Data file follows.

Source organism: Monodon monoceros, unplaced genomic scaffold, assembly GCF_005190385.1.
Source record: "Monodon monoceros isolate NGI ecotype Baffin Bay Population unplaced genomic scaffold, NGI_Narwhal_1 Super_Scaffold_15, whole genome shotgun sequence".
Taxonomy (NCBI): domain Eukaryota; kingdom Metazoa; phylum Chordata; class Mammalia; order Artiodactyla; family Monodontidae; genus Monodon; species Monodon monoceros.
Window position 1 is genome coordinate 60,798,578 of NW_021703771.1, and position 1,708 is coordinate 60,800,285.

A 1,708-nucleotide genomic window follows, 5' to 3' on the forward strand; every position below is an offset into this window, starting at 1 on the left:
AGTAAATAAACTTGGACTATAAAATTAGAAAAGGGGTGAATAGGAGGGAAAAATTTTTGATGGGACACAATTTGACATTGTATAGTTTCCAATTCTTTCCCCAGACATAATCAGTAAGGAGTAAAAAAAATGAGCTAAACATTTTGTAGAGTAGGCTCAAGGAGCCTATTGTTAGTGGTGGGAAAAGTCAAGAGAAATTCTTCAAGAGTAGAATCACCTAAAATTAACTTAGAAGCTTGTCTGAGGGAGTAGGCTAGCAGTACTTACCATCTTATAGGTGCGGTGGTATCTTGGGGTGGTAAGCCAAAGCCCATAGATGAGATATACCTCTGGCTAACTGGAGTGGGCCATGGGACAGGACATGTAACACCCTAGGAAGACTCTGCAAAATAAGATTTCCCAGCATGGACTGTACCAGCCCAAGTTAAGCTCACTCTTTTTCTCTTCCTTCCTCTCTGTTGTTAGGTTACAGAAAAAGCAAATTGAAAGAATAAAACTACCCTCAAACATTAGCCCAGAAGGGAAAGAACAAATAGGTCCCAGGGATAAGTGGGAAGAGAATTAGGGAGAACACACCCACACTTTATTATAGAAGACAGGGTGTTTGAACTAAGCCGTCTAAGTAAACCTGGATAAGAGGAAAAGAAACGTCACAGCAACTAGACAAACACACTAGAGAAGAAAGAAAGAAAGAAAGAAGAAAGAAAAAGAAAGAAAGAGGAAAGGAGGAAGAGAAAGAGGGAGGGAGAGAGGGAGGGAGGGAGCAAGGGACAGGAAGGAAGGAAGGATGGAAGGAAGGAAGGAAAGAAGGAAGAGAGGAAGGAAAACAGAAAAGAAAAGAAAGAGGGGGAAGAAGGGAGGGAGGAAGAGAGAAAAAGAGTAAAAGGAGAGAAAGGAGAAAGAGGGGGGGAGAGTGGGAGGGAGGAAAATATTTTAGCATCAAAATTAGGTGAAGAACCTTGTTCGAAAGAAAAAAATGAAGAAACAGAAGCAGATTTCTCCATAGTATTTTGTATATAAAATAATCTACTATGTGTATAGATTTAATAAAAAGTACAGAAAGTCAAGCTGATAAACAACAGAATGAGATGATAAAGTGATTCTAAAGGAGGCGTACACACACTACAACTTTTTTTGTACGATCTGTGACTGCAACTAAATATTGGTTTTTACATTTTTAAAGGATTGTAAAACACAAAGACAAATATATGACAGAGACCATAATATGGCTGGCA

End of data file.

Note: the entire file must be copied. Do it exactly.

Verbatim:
Source organism: Monodon monoceros, unplaced genomic scaffold, assembly GCF_005190385.1.
Source record: "Monodon monoceros isolate NGI ecotype Baffin Bay Population unplaced genomic scaffold, NGI_Narwhal_1 Super_Scaffold_15, whole genome shotgun sequence".
Taxonomy (NCBI): domain Eukaryota; kingdom Metazoa; phylum Chordata; class Mammalia; order Artiodactyla; family Monodontidae; genus Monodon; species Monodon monoceros.
Window position 1 is genome coordinate 60,798,578 of NW_021703771.1, and position 1,708 is coordinate 60,800,285.

A 1,708-nucleotide genomic window follows, 5' to 3' on the forward strand; every position below is an offset into this window, starting at 1 on the left:
AGTAAATAAACTTGGACTATAAAATTAGAAAAGGGGTGAATAGGAGGGAAAAATTTTTGATGGGACACAATTTGACATTGTATAGTTTCCAATTCTTTCCCCAGACATAATCAGTAAGGAGTAAAAAAAATGAGCTAAACATTTTGTAGAGTAGGCTCAAGGAGCCTATTGTTAGTGGTGGGAAAAGTCAAGAGAAATTCTTCAAGAGTAGAATCACCTAAAATTAACTTAGAAGCTTGTCTGAGGGAGTAGGCTAGCAGTACTTACCATCTTATAGGTGCGGTGGTATCTTGGGGTGGTAAGCCAAAGCCCATAGATGAGATATACCTCTGGCTAACTGGAGTGGGCCATGGGACAGGACATGTAACACCCTAGGAAGACTCTGCAAAATAAGATTTCCCAGCATGGACTGTACCAGCCCAAGTTAAGCTCACTCTTTTTCTCTTCCTTCCTCTCTGTTGTTAGGTTACAGAAAAAGCAAATTGAAAGAATAAAACTACCCTCAAACATTAGCCCAGAAGGGAAAGAACAAATAGGTCCCAGGGATAAGTGGGAAGAGAATTAGGGAGAACACACCCACACTTTATTATAGAAGACAGGGTGTTTGAACTAAGCCGTCTAAGTAAACCTGGATAAGAGGAAAAGAAACGTCACAGCAACTAGACAAACACACTAGAGAAGAAAGAAAGAAAGAAAGAAGAAAGAAAAAGAAAGAAAGAGGAAAGGAGGAAGAGAAAGAGGGAGGGAGAGAGGGAGGGAGGGAGCAAGGGACAGGAAGGAAGGAAGGATGGAAGGAAGGAAGGAAAGAAGGAAGAGAGGAAGGAAAACAGAAAAGAAAAGAAAGAGGGGGAAGAAGGGAGGGAGGAAGAGAGAAAAAGAGTAAAAGGAGAGAAAGGAGAAAGAGGGGGGGAGAGTGGGAGGGAGGAAAATATTTTAGCATCAAAATTAGGTGAAGAACCTTGTTCGAAAGAAAAAAATGAAGAAACAGAAGCAGATTTCTCCATAGTATTTTGTATATAAAATAATCTACTATGTGTATAGATTTAATAAAAAGTACAGAAAGTCAAGCTGATAAACAACAGAATGAGATGATAAAGTGATTCTAAAGGAGGCGTACACACACTACAACTTTTTTTGTACGATCTGTGACTGCAACTAAATATTGGTTTTTACATTTTTAAAGGATTGTAAAACACAAAGACAAATATATGACAGAGACCATAATATGGCTGGCA